2.3.2. 31P-NMR Spectrum of the Heterodimer Compound 3

31P-NMR spectrum of the heterodimer complex compound 3 makes it possible to distinguish between signals coming from the inner and outer surfaces (Figure S10 from Supplementary data). The signals are located at −227.8 ppm, characteristic to outerP(V) atoms, at −190.3 and −192.8 ppm both assigned to inner P(V) porphyrinand a signal at −99.3 ppm, characteristic to phosphorus in P–O–aryl groups.
The main differences between the β signals in NMR spectroscopy between Fe (III) porphyrin, P(V) porphyrin and the complex system of two porphyrins are presented in Figure 4. As can be seen, the Fe-metalloporphyrin (compound 1) with increased symmetry has all β protons equivalents, in distorted P(V) porphyrin (compound 2) there are two distinct doublet like signals and in the dimer complex compound 3 two distinct multiplet signals are displayed.
Figure 5 presents the important differences between the protons from methoxy signals in NMR spectroscopy between 5,10,15,20-tetra(3,4-dimethoxy-phenyl)-porphyrin, that is the porphyrin base of Fe (III) porphyrin, Fe (III) porphyrin (compound 1), and the dimer complex compound 3. Regarding the 1H-NMR of the porphyrin base, all four methoxy groups in the 4 position have all 12 protons equivalents and also all four methoxy groups in the 3 position display an equal number of 12 equivalent protons. In the case of the more symmetrical Fe(III) porphyrin (compound 1), all the 24 protons are equivalent, but in the case of the dimer compound 3, the number of protons in the methoxy groups from para-position displayed as doublet signal at 4.18–4.23ppm has a reduced number of protons in comparison with the number of protons from meso-position giving signal as multiplet in the range of 3.90–3.97ppm, meaning that P(V) porphyrin is totally linked to the oxygen atom from para-OCH3 position of Fe-metalloporphyrin (compound 1) (as presented in Figure 2c).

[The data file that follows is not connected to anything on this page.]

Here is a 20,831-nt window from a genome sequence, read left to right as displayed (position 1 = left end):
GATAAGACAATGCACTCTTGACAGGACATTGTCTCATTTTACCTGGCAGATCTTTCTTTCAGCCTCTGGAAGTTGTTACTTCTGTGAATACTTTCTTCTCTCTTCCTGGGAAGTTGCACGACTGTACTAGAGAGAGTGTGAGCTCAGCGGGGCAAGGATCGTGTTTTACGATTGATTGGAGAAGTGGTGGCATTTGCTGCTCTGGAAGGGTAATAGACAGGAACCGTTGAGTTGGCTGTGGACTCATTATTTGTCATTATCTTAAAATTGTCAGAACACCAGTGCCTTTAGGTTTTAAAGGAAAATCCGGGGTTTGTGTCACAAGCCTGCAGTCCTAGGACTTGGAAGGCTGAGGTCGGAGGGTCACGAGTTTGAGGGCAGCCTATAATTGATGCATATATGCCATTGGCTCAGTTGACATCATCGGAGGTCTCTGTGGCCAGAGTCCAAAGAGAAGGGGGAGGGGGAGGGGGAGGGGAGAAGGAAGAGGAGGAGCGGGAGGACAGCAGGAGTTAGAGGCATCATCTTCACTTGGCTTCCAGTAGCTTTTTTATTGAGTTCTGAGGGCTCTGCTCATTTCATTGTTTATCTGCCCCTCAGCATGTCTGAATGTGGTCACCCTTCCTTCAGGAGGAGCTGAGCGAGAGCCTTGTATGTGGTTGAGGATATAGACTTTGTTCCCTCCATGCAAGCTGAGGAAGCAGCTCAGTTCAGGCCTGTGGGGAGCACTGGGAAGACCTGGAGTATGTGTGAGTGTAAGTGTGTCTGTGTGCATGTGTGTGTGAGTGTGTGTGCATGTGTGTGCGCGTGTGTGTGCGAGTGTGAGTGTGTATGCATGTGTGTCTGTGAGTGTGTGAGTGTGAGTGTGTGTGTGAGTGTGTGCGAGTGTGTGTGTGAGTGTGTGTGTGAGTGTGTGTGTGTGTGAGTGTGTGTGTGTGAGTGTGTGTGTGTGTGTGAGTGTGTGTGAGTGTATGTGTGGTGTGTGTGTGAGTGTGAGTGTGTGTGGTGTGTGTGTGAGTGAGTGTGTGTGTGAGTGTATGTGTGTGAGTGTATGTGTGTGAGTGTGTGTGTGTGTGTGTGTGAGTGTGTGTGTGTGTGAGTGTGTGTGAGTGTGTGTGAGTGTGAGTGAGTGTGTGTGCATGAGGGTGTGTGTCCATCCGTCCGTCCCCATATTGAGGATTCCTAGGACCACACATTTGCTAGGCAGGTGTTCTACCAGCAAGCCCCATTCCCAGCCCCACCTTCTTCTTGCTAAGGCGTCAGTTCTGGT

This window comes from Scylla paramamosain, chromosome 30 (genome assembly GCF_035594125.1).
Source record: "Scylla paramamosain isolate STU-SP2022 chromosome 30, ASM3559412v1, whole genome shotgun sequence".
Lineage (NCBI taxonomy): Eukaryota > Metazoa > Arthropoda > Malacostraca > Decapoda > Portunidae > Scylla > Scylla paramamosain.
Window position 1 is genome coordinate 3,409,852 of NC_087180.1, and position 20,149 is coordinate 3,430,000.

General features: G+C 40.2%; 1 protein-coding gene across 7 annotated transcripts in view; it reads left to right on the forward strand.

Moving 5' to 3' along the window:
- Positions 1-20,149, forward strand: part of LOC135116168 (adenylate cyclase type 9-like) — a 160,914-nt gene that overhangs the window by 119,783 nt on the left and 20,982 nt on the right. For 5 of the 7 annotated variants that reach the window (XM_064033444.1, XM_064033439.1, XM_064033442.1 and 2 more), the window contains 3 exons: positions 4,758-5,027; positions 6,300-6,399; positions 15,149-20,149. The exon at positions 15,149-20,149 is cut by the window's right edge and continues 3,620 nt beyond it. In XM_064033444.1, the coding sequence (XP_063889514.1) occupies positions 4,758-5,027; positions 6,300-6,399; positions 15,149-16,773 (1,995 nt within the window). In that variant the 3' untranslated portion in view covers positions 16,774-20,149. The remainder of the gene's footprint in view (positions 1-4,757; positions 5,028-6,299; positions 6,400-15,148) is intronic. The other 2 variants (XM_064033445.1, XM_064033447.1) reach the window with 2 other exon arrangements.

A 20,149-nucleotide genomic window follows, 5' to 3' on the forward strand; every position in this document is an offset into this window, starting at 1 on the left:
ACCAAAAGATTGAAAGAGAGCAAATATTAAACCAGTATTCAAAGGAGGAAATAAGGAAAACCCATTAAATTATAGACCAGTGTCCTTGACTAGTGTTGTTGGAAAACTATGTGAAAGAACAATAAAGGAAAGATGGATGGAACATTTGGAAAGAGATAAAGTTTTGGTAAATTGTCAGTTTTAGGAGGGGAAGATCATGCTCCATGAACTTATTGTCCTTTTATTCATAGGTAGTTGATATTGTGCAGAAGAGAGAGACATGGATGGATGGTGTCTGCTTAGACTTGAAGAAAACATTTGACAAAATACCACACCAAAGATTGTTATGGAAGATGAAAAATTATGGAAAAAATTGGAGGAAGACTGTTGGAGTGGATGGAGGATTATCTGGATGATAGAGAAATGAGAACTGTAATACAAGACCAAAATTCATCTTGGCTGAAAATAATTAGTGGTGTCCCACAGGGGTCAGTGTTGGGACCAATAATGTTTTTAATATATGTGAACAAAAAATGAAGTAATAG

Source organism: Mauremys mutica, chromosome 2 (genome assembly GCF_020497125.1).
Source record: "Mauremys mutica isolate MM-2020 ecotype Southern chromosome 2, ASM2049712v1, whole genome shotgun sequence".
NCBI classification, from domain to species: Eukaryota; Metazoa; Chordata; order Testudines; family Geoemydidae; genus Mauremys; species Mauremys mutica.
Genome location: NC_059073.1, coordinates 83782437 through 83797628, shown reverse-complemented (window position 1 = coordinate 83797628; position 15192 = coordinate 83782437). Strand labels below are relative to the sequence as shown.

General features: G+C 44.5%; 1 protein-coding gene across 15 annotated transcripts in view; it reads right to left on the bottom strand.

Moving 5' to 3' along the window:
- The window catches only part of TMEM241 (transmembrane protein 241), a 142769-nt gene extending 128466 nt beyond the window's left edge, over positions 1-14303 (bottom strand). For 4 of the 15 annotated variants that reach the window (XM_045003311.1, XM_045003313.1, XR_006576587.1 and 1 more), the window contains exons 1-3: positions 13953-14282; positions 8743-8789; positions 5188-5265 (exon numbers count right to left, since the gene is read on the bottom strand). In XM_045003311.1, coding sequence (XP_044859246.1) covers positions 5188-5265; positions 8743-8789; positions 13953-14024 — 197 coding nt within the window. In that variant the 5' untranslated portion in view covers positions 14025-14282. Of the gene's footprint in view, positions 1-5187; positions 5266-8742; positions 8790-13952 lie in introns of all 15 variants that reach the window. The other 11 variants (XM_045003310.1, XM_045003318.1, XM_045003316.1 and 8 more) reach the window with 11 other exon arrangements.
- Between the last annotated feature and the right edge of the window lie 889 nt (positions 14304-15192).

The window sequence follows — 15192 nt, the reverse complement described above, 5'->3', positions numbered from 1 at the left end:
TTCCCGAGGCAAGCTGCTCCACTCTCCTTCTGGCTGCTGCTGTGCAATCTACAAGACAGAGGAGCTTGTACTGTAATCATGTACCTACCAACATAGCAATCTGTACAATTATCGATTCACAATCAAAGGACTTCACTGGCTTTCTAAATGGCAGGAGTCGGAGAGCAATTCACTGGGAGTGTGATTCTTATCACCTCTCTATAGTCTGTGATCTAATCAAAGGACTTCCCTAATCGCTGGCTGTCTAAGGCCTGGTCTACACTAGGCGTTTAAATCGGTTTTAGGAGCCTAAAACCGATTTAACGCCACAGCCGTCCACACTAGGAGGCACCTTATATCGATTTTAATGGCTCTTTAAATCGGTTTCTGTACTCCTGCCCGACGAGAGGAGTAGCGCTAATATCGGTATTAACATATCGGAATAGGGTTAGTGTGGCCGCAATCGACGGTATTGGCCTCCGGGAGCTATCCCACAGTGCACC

EDAX Quantification (Figure S11 from Supplementary material) reveals, in strong agreement with NMR data, that in the heterodimer complex compound 3 to a Fe atom is corresponding one P atom.

2.3.3. The FT-IR spectrum of compound 3

The FT-IR spectrum of complex formed between compound 1 and compound 2 (Figure 6, see also detailed Figure S8 in Supplementary data) showed the very sharp band assigned to POC aromatic at 1222 cm−1 and its additional intense band located at 1033 cm−1 accompanied by weak band at 836 cm−1 undoubtly assigned to P–O single streching vibration [48].

2.4. UV-Vis Analysis

2.4.1. The UV-Vis Study Regarding the Behavior of the Compound 2 in Solvents of Different Polarity